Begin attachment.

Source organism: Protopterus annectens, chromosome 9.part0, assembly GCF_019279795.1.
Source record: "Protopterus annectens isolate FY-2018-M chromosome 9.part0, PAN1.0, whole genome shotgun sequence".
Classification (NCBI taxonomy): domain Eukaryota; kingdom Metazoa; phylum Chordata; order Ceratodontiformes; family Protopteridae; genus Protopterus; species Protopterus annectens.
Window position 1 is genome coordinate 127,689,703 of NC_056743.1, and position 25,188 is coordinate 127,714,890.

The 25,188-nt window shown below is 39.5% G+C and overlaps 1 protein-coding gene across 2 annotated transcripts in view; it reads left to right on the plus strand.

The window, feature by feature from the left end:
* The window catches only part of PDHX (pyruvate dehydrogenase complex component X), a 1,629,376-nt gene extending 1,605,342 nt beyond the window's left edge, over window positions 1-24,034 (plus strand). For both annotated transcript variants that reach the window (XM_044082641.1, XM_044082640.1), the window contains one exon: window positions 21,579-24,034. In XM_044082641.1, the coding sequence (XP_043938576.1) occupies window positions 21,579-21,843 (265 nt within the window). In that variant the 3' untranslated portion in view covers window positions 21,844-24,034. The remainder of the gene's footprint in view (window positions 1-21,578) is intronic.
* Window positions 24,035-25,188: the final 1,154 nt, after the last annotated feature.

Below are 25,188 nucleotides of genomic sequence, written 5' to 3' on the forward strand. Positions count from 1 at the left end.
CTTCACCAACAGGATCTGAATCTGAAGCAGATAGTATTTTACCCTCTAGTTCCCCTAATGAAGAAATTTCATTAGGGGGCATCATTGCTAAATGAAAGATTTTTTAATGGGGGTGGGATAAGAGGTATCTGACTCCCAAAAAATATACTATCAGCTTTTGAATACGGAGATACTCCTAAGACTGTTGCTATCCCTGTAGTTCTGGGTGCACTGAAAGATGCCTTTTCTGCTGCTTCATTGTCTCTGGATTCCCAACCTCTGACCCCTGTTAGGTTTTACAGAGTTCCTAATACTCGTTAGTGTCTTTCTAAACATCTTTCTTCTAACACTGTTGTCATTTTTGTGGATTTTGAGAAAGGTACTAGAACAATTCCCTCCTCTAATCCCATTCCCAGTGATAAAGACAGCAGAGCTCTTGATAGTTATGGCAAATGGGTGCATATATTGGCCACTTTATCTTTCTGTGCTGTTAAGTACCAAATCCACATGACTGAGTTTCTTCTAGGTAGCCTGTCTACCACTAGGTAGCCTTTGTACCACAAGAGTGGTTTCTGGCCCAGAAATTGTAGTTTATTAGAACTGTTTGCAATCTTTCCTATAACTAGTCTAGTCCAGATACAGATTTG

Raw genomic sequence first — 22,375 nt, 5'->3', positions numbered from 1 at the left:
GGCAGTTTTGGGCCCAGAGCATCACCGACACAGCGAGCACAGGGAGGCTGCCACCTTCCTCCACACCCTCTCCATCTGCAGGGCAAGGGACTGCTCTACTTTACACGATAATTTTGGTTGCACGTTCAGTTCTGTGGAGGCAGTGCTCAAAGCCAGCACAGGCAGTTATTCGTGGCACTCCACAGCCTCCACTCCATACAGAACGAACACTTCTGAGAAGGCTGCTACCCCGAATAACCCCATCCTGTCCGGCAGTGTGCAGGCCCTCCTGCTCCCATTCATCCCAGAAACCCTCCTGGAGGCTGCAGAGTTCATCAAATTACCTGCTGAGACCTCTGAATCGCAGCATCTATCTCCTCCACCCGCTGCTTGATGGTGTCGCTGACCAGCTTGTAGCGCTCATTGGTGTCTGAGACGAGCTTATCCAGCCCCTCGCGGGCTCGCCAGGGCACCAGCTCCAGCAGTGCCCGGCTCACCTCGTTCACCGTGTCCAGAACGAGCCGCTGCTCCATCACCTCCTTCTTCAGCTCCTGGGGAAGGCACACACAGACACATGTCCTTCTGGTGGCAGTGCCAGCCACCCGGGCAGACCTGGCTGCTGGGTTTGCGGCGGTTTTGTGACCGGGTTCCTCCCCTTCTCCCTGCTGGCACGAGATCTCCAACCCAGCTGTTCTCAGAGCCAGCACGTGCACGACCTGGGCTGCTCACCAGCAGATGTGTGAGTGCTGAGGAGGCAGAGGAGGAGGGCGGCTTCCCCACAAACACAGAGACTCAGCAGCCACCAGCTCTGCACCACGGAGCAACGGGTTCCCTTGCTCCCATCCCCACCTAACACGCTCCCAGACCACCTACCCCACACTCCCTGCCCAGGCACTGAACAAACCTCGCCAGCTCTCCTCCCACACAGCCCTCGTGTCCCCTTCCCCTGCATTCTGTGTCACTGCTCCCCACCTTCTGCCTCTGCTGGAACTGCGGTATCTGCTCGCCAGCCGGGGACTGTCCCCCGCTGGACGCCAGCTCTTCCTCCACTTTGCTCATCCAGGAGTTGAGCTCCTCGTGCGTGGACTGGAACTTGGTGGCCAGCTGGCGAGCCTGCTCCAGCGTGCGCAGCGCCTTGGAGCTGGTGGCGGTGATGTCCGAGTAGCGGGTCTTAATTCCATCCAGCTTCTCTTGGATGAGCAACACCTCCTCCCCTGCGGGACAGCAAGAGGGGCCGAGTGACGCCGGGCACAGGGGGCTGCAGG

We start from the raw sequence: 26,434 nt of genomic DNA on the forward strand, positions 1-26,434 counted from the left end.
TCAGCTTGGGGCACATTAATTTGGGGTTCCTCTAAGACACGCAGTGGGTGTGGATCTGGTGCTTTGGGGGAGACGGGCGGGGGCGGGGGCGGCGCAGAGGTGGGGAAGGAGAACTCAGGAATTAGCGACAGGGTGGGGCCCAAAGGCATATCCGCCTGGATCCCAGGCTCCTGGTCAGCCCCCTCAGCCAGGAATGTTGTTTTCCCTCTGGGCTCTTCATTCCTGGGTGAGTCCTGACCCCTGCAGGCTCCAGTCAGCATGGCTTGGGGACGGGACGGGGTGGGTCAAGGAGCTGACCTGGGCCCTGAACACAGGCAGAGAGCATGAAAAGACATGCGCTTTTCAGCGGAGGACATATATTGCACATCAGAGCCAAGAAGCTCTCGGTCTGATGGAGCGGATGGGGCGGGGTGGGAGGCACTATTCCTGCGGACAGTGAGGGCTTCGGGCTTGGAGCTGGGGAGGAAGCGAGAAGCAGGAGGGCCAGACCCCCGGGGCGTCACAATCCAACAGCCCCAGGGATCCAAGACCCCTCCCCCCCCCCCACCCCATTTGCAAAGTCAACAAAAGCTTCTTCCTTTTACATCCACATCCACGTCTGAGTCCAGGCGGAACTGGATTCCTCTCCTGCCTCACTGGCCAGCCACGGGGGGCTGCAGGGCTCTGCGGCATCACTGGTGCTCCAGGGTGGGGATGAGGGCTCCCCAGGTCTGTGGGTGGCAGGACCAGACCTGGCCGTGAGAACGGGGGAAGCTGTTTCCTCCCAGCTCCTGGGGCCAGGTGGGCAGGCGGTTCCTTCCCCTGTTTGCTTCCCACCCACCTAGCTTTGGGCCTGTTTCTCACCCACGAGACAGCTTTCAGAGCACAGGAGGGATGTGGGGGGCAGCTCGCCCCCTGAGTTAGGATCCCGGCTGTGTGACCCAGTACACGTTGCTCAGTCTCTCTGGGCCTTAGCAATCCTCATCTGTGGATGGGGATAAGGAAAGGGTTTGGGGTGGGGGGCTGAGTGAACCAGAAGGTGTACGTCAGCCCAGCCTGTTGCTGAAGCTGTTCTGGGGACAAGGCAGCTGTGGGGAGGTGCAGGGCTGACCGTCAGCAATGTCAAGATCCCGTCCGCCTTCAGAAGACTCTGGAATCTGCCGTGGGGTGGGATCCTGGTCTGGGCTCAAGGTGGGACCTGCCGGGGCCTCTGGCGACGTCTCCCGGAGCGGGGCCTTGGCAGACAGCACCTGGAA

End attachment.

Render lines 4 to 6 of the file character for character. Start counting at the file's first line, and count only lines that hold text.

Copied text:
Window position 1 is genome coordinate 127,689,703 of NC_056743.1, and position 25,188 is coordinate 127,714,890.

The 25,188-nt window shown below is 39.5% G+C and overlaps 1 protein-coding gene across 2 annotated transcripts in view; it reads left to right on the plus strand.

The window, feature by feature from the left end: